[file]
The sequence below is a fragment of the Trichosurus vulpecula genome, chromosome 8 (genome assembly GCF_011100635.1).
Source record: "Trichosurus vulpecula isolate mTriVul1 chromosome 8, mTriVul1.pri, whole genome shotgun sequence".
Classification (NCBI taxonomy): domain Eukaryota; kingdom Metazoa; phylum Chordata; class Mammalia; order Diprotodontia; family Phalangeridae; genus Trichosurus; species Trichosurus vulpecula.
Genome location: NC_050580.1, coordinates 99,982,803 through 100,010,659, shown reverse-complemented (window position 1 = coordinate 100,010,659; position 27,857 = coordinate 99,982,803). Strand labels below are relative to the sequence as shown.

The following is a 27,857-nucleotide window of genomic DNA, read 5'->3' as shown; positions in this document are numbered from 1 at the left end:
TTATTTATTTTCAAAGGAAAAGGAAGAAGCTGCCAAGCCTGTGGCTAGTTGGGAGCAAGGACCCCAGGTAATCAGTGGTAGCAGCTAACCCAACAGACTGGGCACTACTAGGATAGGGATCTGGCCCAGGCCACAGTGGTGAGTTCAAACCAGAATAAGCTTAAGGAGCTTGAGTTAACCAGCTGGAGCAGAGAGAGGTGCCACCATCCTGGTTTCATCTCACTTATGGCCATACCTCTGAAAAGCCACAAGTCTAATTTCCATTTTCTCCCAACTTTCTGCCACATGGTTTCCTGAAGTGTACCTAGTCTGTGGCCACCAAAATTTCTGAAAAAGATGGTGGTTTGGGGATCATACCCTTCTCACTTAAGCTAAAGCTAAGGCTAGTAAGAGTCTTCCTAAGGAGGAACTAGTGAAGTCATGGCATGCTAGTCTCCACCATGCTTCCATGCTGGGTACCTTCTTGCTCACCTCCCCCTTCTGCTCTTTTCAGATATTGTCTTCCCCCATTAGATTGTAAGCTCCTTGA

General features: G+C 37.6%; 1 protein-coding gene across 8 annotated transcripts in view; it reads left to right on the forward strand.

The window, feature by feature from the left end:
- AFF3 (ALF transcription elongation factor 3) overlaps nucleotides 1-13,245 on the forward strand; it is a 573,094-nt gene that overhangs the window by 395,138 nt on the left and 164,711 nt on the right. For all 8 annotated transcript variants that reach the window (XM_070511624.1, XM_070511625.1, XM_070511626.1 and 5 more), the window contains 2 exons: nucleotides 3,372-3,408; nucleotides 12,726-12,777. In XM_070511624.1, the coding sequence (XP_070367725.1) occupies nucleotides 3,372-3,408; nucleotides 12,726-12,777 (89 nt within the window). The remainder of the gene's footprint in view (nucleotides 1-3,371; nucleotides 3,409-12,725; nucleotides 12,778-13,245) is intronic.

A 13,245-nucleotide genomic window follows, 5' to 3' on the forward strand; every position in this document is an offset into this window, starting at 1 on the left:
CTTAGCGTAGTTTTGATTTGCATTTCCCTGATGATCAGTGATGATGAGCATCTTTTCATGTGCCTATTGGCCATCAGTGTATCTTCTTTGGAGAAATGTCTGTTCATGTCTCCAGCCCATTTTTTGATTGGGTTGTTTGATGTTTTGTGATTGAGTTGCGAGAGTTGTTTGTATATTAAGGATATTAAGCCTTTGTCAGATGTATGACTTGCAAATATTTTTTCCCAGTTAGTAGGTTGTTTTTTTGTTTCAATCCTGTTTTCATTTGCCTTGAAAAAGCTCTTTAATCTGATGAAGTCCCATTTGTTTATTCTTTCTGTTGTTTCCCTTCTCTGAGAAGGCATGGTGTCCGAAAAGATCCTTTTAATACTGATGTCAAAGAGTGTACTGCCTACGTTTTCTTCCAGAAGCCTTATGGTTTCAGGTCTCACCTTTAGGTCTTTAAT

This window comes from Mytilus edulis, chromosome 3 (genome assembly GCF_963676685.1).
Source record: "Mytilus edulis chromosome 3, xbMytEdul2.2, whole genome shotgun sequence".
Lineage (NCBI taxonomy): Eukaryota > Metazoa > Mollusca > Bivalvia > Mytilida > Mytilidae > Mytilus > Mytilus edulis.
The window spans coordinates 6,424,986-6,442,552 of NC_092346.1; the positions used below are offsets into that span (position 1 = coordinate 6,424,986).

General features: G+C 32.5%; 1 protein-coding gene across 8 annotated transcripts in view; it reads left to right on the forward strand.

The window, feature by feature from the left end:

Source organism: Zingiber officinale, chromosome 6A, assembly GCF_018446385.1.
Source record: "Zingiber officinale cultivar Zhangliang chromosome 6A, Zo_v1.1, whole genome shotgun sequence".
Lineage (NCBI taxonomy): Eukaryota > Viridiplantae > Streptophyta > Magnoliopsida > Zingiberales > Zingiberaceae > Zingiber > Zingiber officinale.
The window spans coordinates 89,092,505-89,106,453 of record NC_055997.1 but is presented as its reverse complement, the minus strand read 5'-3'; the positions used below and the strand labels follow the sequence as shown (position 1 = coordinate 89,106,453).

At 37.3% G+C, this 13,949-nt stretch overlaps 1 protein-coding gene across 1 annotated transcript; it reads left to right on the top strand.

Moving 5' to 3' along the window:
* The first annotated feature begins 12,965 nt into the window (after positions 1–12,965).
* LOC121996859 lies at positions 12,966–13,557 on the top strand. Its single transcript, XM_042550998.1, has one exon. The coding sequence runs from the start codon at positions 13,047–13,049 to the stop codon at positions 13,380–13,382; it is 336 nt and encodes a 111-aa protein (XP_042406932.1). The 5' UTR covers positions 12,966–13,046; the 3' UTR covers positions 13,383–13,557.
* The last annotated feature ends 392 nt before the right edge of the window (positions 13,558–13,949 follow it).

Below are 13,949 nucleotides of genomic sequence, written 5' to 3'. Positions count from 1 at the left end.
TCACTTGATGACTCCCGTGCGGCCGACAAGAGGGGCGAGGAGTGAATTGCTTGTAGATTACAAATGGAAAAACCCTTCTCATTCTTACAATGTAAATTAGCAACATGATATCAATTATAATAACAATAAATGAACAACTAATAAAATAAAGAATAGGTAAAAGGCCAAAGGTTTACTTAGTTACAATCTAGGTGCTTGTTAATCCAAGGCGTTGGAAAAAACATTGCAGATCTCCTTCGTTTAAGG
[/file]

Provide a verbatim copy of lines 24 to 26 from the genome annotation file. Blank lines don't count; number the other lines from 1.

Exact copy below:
* The first annotated feature begins 12,965 nt into the window (after positions 1–12,965).
* LOC121996859 lies at positions 12,966–13,557 on the top strand. Its single transcript, XM_042550998.1, has one exon. The coding sequence runs from the start codon at positions 13,047–13,049 to the stop codon at positions 13,380–13,382; it is 336 nt and encodes a 111-aa protein (XP_042406932.1). The 5' UTR covers positions 12,966–13,046; the 3' UTR covers positions 13,383–13,557.
* The last annotated feature ends 392 nt before the right edge of the window (positions 13,558–13,949 follow it).